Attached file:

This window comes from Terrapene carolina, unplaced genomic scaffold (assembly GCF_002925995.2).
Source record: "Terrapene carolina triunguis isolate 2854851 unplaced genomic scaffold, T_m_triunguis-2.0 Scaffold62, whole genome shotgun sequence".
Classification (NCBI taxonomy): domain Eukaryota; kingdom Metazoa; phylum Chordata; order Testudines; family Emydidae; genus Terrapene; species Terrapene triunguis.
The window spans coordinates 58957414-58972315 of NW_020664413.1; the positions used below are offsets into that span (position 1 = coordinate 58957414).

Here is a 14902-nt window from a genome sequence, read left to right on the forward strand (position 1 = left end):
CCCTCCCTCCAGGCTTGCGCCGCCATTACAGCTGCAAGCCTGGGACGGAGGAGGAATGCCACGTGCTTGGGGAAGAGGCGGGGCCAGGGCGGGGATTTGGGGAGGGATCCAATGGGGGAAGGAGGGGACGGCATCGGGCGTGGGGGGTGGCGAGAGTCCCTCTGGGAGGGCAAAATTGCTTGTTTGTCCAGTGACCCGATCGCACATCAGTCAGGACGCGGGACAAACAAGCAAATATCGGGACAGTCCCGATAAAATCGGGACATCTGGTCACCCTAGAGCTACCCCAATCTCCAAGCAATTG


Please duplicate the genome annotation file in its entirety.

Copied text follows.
This window comes from Terrapene carolina, unplaced genomic scaffold (assembly GCF_002925995.2).
Source record: "Terrapene carolina triunguis isolate 2854851 unplaced genomic scaffold, T_m_triunguis-2.0 Scaffold62, whole genome shotgun sequence".
Classification (NCBI taxonomy): domain Eukaryota; kingdom Metazoa; phylum Chordata; order Testudines; family Emydidae; genus Terrapene; species Terrapene triunguis.
The window spans coordinates 58957414-58972315 of NW_020664413.1; the positions used below are offsets into that span (position 1 = coordinate 58957414).

Here is a 14902-nt window from a genome sequence, read left to right on the forward strand (position 1 = left end):
CCCTCCCTCCAGGCTTGCGCCGCCATTACAGCTGCAAGCCTGGGACGGAGGAGGAATGCCACGTGCTTGGGGAAGAGGCGGGGCCAGGGCGGGGATTTGGGGAGGGATCCAATGGGGGAAGGAGGGGACGGCATCGGGCGTGGGGGGTGGCGAGAGTCCCTCTGGGAGGGCAAAATTGCTTGTTTGTCCAGTGACCCGATCGCACATCAGTCAGGACGCGGGACAAACAAGCAAATATCGGGACAGTCCCGATAAAATCGGGACATCTGGTCACCCTAGAGCTACCCCAATCTCCAAGCAATTG